On a day-to-day basis, the privy council ran the affairs of government under the secretaryship first of Cecil and then of Sir Francis Walsingham. Elizabeth would attend council frequently, but on many days they were allowed to simply proceed with administrative matters. Cecil was given a particularly free hand in his efforts to address the problems of the commonwealth in economic and social affairs, to plan legislation to be brought before Parliament intended to stabilize and strengthen the nation, some of these things I’ve touched on already.

Chapter 2. Foreign Policy [00:15:37]

But what about those vital ‘matters of state’, the really central issues as far as the Queen was concerned?

Well, the first order of business of course was religion, the religious settlement, and as we saw last time there was essential unanimity between Elizabeth and her councilors on that issue in shaping the religious settlement and in getting it through Parliament, though the Queen’s personality was to become very evident in the way in which, as I described last time, she set the limits to the further reform which might proceed.

The issues of foreign policy and of the succession were much more fraught. And here you’ve got a pattern, repeatedly, of pressure being brought upon the Queen and of resistance on her part to such pressure; pressure on her to make decisions which her councilors believed to be absolutely crucial, and on her part a great unwillingness to take categorical decisions which might prove to be irreparable and which might prove to have unforeseen consequences. She was very anxious to avoid decisions which might lead in directions which might prove disastrous.

So, to look at foreign policy first of all: early in the reign, in April 1559, the war with France was ended by the Treaty of Cateau-Cambresis. England suffered the humiliation of losing Calais, its last French possession once and for all, but that could be blamed upon Mary and Philip — it had happened under Mary’s reign — and there was the positive benefit of the treaty that the peace treaty meant that the other monarchs recognized Elizabeth as Queen of England. That still left, however, the problem of Scotland. Scotland was still being ruled as a French protectorate by Mary of Guise, and then in 1559 Mary, Queen of Scots, became Queen of France when her husband, Francis, acceded to the French throne. To Cecil, the best hope of achieving security in this situation was to encourage resistance to French domination in Scotland, to encourage, in particular, the resistance of the Scottish lords known as the Lords of the Congregation who were Protestants and who were engaged in what was at that time still a largely unsuccessful resistance to French dominance.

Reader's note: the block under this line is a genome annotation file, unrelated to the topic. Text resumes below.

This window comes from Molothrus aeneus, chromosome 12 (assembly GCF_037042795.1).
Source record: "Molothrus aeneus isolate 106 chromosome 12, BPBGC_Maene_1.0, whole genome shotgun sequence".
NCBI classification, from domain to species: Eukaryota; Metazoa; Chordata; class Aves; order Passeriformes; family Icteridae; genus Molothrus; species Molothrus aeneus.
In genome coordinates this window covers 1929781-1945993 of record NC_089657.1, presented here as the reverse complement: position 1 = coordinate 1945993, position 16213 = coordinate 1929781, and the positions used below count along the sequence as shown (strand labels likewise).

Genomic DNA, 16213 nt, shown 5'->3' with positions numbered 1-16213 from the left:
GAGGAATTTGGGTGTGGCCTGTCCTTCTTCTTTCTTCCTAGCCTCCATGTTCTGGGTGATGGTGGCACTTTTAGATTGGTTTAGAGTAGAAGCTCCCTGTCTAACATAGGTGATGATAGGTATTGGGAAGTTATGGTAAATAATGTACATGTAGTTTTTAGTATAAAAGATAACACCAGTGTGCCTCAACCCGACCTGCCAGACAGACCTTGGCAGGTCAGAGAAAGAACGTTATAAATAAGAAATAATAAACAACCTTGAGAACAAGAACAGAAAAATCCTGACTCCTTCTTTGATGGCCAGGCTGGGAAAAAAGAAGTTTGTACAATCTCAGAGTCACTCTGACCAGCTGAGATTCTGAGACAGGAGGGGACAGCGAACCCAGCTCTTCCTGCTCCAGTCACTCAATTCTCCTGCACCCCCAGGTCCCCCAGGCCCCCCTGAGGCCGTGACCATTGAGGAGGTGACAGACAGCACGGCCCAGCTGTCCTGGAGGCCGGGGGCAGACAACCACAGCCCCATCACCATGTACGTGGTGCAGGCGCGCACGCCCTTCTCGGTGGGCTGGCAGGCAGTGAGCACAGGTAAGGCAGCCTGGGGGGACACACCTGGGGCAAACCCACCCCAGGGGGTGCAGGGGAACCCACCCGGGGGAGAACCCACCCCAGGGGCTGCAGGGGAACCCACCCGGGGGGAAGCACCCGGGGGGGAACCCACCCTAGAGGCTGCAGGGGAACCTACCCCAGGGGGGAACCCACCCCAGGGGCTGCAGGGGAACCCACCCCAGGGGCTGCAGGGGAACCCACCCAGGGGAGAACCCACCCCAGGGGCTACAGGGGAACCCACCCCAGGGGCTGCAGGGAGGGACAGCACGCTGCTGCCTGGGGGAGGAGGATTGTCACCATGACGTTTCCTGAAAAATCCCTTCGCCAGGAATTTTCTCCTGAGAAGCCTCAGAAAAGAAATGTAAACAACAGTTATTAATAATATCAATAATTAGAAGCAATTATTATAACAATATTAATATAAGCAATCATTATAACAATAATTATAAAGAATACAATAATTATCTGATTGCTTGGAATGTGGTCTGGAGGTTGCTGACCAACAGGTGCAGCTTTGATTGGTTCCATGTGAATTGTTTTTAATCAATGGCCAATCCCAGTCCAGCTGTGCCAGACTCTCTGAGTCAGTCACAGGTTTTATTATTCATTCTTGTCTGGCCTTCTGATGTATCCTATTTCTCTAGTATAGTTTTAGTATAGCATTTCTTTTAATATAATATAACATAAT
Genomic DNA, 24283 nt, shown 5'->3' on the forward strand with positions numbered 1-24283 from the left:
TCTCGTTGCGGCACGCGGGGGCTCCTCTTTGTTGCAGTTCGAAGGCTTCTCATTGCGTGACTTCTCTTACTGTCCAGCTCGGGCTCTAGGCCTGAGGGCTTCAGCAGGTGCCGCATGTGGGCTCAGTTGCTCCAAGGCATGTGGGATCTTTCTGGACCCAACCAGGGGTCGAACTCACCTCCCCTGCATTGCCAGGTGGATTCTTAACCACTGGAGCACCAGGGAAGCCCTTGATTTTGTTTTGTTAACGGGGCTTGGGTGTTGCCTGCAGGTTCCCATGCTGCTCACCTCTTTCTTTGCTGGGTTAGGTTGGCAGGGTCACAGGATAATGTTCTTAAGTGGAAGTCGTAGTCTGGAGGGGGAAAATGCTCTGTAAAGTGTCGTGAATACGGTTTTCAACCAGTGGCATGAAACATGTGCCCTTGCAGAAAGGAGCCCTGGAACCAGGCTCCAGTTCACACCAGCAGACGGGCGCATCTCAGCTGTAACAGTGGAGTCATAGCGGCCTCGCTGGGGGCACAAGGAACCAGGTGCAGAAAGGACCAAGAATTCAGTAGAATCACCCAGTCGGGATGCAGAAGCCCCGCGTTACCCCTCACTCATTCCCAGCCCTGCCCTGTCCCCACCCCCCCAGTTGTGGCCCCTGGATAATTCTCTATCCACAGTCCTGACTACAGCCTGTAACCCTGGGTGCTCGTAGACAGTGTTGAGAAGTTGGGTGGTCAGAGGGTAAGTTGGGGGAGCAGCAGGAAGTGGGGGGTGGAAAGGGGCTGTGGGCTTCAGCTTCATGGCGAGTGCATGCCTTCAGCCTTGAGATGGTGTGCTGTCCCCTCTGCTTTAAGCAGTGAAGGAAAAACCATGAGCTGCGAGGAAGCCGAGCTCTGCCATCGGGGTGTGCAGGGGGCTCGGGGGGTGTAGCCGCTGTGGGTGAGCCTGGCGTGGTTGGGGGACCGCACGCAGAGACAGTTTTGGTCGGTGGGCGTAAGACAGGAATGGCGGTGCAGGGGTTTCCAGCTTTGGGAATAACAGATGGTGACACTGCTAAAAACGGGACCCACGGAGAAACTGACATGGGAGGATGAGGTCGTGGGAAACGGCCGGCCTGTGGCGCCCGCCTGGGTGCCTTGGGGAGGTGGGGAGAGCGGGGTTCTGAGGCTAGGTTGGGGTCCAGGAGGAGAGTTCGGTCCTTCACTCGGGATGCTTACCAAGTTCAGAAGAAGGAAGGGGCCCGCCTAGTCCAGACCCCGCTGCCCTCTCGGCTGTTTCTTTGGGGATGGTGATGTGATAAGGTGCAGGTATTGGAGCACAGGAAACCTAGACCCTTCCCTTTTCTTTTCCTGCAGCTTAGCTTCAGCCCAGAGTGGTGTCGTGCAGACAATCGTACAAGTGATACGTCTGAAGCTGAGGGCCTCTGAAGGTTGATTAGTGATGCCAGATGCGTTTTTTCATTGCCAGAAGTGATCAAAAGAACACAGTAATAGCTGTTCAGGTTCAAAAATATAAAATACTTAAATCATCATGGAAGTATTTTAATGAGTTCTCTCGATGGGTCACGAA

Elizabeth was willing to go so far as to act covertly in the Scottish situation, even authorizing the smuggling back to Scotland of the preacher, John Knox, in order to stiffen Scottish Protestant resistance. But she was exceedingly reluctant to intervene openly to help any rebels against their true monarch. This time, however, Cecil managed to persuade her because of the obvious threat, and in 1560 some English troops and ships were sent to aid the Scottish covenanters. They were not very successful militarily, but in June 1560 Mary of Guise died and in July the war in Scotland was brought to an end with the Treaty of Edinburgh. French troops were evacuated from Scotland and the Protestant lords took control in Edinburgh.

So, that won a breathing space but it was only a short breathing space, because in December 1560 Francis II of France, the young king, husband of Mary, Queen of Scots, died, leaving Mary an eighteen year old widow. She returned to Scotland. She accepted the Protestant settlement which had taken place there, though she was herself a Catholic, but she also made great show soon after her return to Scotland of the fact that she maintained a claim to the English throne, a claim to the succession. And this made — this situation became even worse in the mid-1560s, first of all when Mary married. She married Henry, Lord Darnley, who was also descended from the same Tudor grandmother as Mary, Queen of Scots herself by a second marriage that she contracted, and who also had a distant claim to the throne. They married and then in 1566 they had a son, James, who was baptized a Catholic, a potential successor to the English crown.